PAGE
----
One of the most important truths of genetic genealogy is that successes do not happen on their own.
Genealogists plan them.
Unless you are adopted or have an unknown paternity on your paternal line, the best practice for Y-chromosome DNA genealogy is testing of targeted people combined with traditional genealogy.
There are three steps:
- Evaluate your known genealogy
- Confirm your Y-DNA lineage
- Form and test a hypothesis to solve a genealogy puzzle
Evaluate Known Genealogy
In a earlier post, I wrote about the need to build a library of robustly Y-SNP defined male lineages using NexGen tests like the Big Y. I will be investigating my ability to test men to represent the 2nd great-grandfather generation of my five generation pedigree.
Here is my five generation pedigree chart. From it, the first surname for me to test is Canada.
Before anyone writes to me to ask, Canada is a variant of the Kennedy surname. In Kentucky records, it frequently changed from Kennedy to Cannaday, to Canady, to Canada, and back again. This is what Wikipedia says about the Kennedy surname.
Derived either from Ó Cinnéide meaning grandson of Cinnédidh, or ceann and éidigh meaning “ugly head.” Kennedy, alternately O’Kennedy and Kennedie, is a surname of Irish and Scottish origin that has also been used as a given name.
My first step is checking my known genealogy. To do so, I draw out a male only genogram descendant chart with my ancestor Seaborn Smith Canada at the top using my previous genealogy research. If you are new to genograms, men who are dead have a line through their square from the top right to the bottom left.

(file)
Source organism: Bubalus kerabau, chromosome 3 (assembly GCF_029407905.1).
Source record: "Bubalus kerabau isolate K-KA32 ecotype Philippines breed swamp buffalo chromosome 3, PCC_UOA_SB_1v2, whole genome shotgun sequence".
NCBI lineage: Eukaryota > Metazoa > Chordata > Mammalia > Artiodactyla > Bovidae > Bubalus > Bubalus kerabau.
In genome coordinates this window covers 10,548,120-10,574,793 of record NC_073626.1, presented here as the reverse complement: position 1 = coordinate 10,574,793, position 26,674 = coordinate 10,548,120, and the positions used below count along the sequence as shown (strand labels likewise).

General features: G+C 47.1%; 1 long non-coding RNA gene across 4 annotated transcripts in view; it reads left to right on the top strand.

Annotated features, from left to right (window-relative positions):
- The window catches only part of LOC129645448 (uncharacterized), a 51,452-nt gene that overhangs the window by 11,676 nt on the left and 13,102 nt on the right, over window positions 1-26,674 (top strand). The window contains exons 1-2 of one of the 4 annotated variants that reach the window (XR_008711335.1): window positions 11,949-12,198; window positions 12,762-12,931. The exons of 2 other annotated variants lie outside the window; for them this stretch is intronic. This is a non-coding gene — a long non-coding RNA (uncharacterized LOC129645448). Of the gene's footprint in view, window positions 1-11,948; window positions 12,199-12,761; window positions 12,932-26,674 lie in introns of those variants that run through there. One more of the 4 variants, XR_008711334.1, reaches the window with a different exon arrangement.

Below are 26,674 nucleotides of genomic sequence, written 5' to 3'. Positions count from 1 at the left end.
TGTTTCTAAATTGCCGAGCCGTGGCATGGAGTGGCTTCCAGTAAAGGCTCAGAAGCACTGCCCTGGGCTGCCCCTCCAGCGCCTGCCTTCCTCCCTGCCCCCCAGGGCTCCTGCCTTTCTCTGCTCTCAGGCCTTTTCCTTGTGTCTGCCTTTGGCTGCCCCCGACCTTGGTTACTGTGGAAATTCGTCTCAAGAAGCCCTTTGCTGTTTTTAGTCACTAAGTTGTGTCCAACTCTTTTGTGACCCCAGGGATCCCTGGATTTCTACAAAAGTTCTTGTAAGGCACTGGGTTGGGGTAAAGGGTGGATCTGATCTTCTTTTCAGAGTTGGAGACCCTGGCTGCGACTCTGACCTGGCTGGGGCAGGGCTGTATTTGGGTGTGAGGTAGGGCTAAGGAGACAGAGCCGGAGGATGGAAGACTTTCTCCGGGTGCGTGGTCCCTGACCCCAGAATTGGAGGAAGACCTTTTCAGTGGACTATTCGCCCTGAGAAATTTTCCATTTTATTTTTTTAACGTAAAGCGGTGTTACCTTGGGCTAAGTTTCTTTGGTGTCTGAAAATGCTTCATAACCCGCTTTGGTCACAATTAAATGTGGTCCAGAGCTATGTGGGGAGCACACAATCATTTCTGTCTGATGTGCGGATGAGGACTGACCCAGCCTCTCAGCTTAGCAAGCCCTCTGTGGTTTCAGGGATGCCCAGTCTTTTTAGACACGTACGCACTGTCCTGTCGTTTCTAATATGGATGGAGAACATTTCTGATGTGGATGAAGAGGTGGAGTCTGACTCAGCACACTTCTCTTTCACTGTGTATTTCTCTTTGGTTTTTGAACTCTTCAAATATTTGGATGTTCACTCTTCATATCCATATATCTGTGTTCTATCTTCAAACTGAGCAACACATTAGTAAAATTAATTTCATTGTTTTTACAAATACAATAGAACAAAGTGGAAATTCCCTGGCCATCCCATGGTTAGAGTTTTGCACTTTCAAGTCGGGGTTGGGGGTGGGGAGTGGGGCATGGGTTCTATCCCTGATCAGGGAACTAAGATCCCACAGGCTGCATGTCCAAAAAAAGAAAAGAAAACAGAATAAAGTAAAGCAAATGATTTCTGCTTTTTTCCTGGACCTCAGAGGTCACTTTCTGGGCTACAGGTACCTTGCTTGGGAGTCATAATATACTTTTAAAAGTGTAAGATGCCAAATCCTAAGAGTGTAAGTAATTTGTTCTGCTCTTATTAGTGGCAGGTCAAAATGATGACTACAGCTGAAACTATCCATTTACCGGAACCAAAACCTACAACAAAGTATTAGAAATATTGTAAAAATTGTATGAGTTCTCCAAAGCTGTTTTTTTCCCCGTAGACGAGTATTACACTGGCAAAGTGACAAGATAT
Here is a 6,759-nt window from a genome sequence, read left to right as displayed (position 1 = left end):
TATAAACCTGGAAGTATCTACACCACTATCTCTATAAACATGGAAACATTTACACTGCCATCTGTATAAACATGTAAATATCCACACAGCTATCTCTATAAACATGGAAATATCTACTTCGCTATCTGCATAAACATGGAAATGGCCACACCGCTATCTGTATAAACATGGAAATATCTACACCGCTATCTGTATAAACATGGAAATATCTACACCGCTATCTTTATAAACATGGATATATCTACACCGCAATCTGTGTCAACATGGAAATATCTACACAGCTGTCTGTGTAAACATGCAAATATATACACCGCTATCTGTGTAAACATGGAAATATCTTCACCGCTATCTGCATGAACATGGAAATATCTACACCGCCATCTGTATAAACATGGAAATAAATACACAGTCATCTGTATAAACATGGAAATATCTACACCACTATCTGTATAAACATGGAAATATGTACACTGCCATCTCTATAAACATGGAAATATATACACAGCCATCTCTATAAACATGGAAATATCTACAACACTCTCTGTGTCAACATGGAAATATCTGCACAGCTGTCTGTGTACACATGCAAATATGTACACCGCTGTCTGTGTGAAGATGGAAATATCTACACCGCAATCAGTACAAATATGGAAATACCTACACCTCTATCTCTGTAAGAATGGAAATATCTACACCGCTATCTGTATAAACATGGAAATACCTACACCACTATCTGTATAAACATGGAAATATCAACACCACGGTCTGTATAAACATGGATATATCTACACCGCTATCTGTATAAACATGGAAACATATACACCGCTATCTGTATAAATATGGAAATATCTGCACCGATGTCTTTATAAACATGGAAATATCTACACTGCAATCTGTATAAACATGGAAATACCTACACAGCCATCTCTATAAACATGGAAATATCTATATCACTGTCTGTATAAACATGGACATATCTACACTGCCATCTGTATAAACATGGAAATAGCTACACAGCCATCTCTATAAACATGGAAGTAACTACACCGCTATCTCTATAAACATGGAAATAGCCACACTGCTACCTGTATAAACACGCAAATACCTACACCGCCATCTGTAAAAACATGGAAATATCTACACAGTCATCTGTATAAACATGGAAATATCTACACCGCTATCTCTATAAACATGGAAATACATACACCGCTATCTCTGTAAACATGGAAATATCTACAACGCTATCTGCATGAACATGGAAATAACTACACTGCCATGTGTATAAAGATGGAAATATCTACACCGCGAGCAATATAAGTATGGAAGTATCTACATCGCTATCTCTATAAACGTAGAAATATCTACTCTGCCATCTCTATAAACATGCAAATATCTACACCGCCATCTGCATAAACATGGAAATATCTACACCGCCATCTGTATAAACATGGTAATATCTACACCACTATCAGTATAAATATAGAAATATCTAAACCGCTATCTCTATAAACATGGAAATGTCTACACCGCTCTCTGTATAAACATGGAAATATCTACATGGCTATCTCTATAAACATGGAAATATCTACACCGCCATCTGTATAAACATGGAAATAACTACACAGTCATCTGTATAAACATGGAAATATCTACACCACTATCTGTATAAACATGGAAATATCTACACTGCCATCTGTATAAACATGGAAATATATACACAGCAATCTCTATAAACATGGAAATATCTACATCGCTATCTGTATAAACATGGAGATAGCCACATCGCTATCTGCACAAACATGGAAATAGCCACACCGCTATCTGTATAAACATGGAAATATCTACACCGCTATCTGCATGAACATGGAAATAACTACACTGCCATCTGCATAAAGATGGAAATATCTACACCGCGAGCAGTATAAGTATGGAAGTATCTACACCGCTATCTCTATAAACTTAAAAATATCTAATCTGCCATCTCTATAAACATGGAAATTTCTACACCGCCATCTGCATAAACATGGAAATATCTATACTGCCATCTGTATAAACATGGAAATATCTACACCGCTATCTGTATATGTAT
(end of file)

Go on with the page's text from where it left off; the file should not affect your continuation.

To build the genogram, I started with Seaborn in my tree at Ancestry and worked my way down.
The morning after I finished it, I looked at it, and I remembered a message in my Ancestry inbox from back in 2013. Thus, I went back and reread the message, then I redid my tree.
My brother is M.W. Canada down on the bottom left. It is now clear how many other living Canada lineage males are known to me.
Seaborn Smith Canada had five sons, but only one of them had sons. That was my ancestor William Ephram Canada. There are no sixth cousins to test.
William Ephram Canada had four sons, and three of them had sons. One of the lines dies out in the next generation though. My most distant cousin on this line is A. Canada. He is the man who contacted me back in 2013, and he is the best choice for the second Canada Big Y.
William Ephram’s son Albert Huston Canada had two sons. Here things get better, because those two sons had sons who are either living or have living sons and grandsons. These are my 1st, 2nd, and 3rd cousins. The 3rd and then 2nd cousins are my next best options for Big Y testing.
Test to Confirm the Line
What do I mean by confirming the line? For me, it means removing reasonable doubt that my Canada surnamed father is the paternal line descendant of Canada men. There are two ways to confirm your line with Y-DNA.